The client briefs that I receive often contain the requirement that “the app should display our logo when it starts”. In other words, a splash screen. Unless you’re making a game, I think adding a splash screen to your app is a bad idea, and here is why:
Splash screens make your app appear to start up slower. When the user launches an app, he expects to be able to interact with it immediately. If you show a splash screen first, he has to make a context switch from what he expected to see (the actual app) to your logo and back again when the app is done loading and its real interface finally appears.
Instead, if you do what Apple recommends in the HIG—show an empty version of your UI, without any content—then the perceived app startup time is actually shorter and users are happier as a result. Anything you can do to make your users happier is something you should do.
All iPhone and iPad apps contain a launch image, Default.png, that is shown when the app is being loaded by the operating system. Unfortunately the temptation is big to put a logo in this image. Don’t, as that is not what it’s there for.
Here is the launch image of an app I recently completed for a client. Boring, but effective.
Splash screens are about you, not about the user. You probably like your logo very much and I’m sure it is pretty, but here is something you need to realize: the user doesn’t particularly care about you or your logo. You, on the other hand, should care very much about the user.
Most people just want to get on with things and if your app helps them do so, great! But if the app gets in their way, it only takes three taps to uninstall.
If your app is a novelty app designed to promote your brand, then remember that unless the app delivers some kind of value, people won’t be using it for very long and they won’t get much exposure to your message. Focus on the value, not on the brand.
Forego the splash screen and find a better way to integrate your branding in the app’s user interface. Give people a good experience to associate with your brand, rather than shoving it into their faces.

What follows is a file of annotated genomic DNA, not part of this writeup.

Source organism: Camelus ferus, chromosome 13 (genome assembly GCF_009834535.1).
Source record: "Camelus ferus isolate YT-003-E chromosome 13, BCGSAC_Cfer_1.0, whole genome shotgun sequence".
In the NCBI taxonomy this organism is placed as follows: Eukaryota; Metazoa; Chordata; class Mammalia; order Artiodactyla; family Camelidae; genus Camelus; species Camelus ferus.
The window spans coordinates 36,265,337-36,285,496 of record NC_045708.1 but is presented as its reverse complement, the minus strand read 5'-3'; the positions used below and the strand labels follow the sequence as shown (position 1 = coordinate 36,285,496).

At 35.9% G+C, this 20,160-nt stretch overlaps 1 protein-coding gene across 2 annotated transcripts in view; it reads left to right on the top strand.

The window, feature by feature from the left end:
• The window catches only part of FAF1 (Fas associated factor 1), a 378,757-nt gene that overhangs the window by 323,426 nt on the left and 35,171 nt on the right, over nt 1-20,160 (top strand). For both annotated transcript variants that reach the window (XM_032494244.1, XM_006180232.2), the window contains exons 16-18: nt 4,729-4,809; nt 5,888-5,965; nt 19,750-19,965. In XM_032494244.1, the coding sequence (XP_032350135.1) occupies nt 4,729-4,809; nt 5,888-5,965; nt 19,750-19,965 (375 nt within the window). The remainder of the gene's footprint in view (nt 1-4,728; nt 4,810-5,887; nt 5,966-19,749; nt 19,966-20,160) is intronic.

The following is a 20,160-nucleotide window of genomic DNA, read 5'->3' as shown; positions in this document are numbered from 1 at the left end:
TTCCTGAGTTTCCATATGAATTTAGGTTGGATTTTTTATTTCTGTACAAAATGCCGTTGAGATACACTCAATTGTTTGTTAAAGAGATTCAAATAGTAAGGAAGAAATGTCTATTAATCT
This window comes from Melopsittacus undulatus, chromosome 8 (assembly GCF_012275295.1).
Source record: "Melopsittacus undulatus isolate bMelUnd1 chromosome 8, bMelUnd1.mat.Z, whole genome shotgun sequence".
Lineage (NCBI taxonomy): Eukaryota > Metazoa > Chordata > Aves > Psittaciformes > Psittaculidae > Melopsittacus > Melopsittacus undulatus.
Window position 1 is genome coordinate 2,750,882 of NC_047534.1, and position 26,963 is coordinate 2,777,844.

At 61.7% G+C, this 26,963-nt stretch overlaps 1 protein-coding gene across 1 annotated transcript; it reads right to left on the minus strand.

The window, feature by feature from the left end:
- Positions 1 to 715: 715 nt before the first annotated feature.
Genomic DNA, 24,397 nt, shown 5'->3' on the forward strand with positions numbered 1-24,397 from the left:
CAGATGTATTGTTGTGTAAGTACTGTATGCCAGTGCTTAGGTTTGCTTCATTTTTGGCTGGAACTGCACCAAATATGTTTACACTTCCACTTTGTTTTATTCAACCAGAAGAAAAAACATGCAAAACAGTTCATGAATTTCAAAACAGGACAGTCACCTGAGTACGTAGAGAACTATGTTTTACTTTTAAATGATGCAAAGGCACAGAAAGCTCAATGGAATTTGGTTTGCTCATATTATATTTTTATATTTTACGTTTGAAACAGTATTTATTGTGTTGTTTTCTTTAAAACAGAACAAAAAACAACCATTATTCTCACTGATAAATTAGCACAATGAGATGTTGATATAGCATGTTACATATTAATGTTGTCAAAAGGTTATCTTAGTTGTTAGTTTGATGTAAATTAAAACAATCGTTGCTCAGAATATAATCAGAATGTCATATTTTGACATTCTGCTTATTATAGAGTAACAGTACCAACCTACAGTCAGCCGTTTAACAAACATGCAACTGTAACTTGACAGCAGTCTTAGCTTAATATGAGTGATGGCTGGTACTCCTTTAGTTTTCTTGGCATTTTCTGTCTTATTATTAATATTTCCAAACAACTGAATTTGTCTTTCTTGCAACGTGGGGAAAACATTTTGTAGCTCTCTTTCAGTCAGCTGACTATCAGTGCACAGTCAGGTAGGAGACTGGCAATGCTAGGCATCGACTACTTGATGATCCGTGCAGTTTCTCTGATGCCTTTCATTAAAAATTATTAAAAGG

The launch image is rarely shown anymore. Now that almost everyone has OS 4 with multitasking on their iPhone, apps resume where they left off the next time they are opened. This means the load image, i.e. your splash screen, is only shown for a brief instant the very first time the app is used.
The launch image also appears if your app is re-launched after it was truly terminated, which occasionally happens when there is not enough free memory to keep all suspended apps around. Most of the time, however, when the app loads the user sees a snapshot of where he last left off.
Showing your splash screen only now and then makes for a very inconsistent experience. Putting a logo in the launch image might have worked on the slower models when there was no multitasking yet, but no more.
Don’t get too clever! If your app launches really quickly—and it should!—then the load image is only visible for a second or so, especially on the fast iPhone 4. Hardly long enough to make an impression.
To “solve” this problem, some apps use a timer that keeps the splash screen visible for a few seconds more before it fades into the main interface. How silly is that? You are not doing the user any favors by purposely slowing down the launching of the app.
Let me say it again: the app is not about you, your brand or your logo, it is about the user and the goal he wants to accomplish.
If your app is a game, then it makes sense to show a “Loading…” screen but for any other apps, do the right thing and put a blank version of your UI in the default load image.